Review: The Baby’s Coming by Virginia Howes

This book tells the inspiring story of Virginia Howes and how she came to be an independent midwife, which she has been doing for 14 years. It’s not a typical career path though: young mum, kissogram, midwife! It’s written in a lovely, friendly, down-to-earth style, and you feel as though you are sitting down and having a nice cup of tea and a chat with Virginia as she tells her stories.

Virginia’s book gives a good insight into hospital birth and working on a maternity ward, from describing her own birth experiences (I assumed she must have had all lovely positive home births which is not the case) and while she was training. I know things have improved since then but I do feel that a lot of what is considered normal practice in hospitals is done for the convenience of the hospital staff, and not necessarily to the benefit of the mother and baby. There is also an element of luck involved as to what type of midwife you get when you arrive – one that wants to be in control of the situation or one who is happy to take a woman-centred approach.

However the absolute best thing about this book is the birth stories. If you’ve ever had a baby, are expecting one or would like to have one, this book is full of lovely stories that will bring a tear to your eye. Some are heartwarming, some funny, some dramatic and some very sad. They are all well worth reading. If you’re a midwife or thinking of becoming one you should definitely read this book and think hard about the type of midwife you want to be.

This book also makes me a bit sad that not all women have access to this kind of care during pregnancy and birth. Having had Virginia as my independent midwife during my second pregnancy, I know from first-hand experience that it makes such a difference to have continuity of care and have someone that you know and trust, and who knows you, your history and your wishes, at the birth. It was lovely to be treated like a person rather than a disaster waiting to happen. Sadly this type of care might not be available much longer as Independent Midwifery will become illegal due to EU Legislation which means independent midwifes have to have insurance – yet no insurance is currently available for them to buy!

I read this book in under a week – no mean feat with a 3 year old and a newborn baby in the house! I found it unputdownable, and I’ve already lent it to one of my friends who is expecting. It was really interesting to learn about Virginia’s life and what led her to become a midwife. I’d just like to know if my birth story might feature in one of Virginia’s future books!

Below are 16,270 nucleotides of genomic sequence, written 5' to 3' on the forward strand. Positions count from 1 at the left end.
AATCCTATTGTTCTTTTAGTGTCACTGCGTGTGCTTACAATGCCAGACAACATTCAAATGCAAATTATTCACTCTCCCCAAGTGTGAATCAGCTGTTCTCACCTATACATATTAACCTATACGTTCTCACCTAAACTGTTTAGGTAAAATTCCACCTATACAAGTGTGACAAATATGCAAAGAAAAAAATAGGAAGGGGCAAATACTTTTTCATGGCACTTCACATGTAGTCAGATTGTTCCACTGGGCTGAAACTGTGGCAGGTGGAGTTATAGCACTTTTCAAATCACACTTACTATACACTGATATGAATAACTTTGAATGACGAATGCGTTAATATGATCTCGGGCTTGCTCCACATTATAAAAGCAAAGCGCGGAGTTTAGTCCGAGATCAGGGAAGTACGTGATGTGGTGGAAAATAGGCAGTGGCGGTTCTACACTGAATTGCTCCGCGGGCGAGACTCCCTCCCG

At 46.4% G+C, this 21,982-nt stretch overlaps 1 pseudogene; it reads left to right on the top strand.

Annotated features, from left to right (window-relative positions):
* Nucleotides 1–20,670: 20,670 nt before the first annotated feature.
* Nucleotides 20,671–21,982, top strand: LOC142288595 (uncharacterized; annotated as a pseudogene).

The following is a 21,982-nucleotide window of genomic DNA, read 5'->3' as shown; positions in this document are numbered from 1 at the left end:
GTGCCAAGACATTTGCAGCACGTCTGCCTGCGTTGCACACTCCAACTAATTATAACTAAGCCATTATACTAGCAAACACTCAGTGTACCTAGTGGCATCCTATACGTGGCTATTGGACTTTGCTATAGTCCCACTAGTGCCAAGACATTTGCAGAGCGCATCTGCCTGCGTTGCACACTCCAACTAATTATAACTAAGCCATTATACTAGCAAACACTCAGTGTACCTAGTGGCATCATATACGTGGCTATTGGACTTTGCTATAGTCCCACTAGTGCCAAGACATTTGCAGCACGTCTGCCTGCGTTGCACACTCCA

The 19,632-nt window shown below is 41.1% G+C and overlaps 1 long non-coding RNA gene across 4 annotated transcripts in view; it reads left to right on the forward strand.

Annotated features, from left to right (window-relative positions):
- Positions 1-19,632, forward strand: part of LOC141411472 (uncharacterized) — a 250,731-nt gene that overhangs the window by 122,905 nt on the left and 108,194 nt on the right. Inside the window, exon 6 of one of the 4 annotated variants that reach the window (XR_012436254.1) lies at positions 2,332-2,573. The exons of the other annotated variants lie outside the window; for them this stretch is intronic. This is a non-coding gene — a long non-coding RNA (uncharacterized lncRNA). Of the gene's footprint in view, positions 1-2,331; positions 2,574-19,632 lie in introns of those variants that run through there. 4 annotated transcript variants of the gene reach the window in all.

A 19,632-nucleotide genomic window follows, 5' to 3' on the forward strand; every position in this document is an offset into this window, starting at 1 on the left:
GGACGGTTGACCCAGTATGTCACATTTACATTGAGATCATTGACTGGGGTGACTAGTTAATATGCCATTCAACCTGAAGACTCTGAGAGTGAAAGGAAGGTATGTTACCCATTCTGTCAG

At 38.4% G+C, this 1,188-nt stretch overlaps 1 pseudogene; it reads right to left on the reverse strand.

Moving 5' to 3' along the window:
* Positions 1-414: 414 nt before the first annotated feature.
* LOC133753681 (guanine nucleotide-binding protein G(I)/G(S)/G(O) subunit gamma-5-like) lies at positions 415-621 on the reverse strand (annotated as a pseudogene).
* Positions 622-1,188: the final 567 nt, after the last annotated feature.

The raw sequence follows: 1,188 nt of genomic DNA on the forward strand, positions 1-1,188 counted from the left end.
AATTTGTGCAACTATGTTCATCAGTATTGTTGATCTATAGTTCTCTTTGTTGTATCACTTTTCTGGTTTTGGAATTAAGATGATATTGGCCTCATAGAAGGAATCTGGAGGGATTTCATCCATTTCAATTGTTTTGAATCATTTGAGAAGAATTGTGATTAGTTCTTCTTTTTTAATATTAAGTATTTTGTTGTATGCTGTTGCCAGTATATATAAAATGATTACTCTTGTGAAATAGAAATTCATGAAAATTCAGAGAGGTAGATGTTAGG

In Limbo

So, my freezer is full of home cooked meals, the baby clothes are all washed and put away, the home birth kit is ready to go… My due date is fast approaching and there is nothing left to do but wait.  I feel like I’m in a strange kind of limbo land, 40 weeks of pregnancy is nearly up but there have been no signs that baby wants to leave her comfy home just yet.  I’ve done all the jobs I wanted to do, and for the first time in my adult life I don’t have a to-do list.  It’s freeing but also a little unsettling, I am a person who likes to Get Things Done and I’m not very good at sitting around.  I have one project left to finish, which is the baby blanket I have been crocheting for the past 6 months or so (it’s my first ever crochet project), I’m almost scared to finish it because then what will I do with myself!

I also feel heavy with the weight of everyone else’s expectations.  When we go to playgroup or preschool, or even answer my phone, other people seem a little disappointed.  They are excited too so they are hoping I won’t be there because I am in labour!  My first was induced at 40+10 after my waters broke, so I was expecting to be late with this one as well, but it’s much harder this time because I can’t just hide from the world at home watching movies and reading or taking naps (oh how I miss naps right now!).  Personally I don’t consider the baby to be truly overdue until 42 weeks, so until then I’m just waiting for her to decide she’s ready.  What I will do if I’m still pregnant at 42 weeks I don’t know, hopefully I won’t have to find out!

I was getting a bit fed up and grumpy until I found that someone else has given the last few days (or weeks) of pregnancy a name: Zwischen, which is German for ‘between’.  Just reading that other people feel like this at this time has made me feel so much better, and made it easier to accept.  I definitely feel like I am not quite in this world at the moment, not quite one thing or the other, just waiting…and waiting.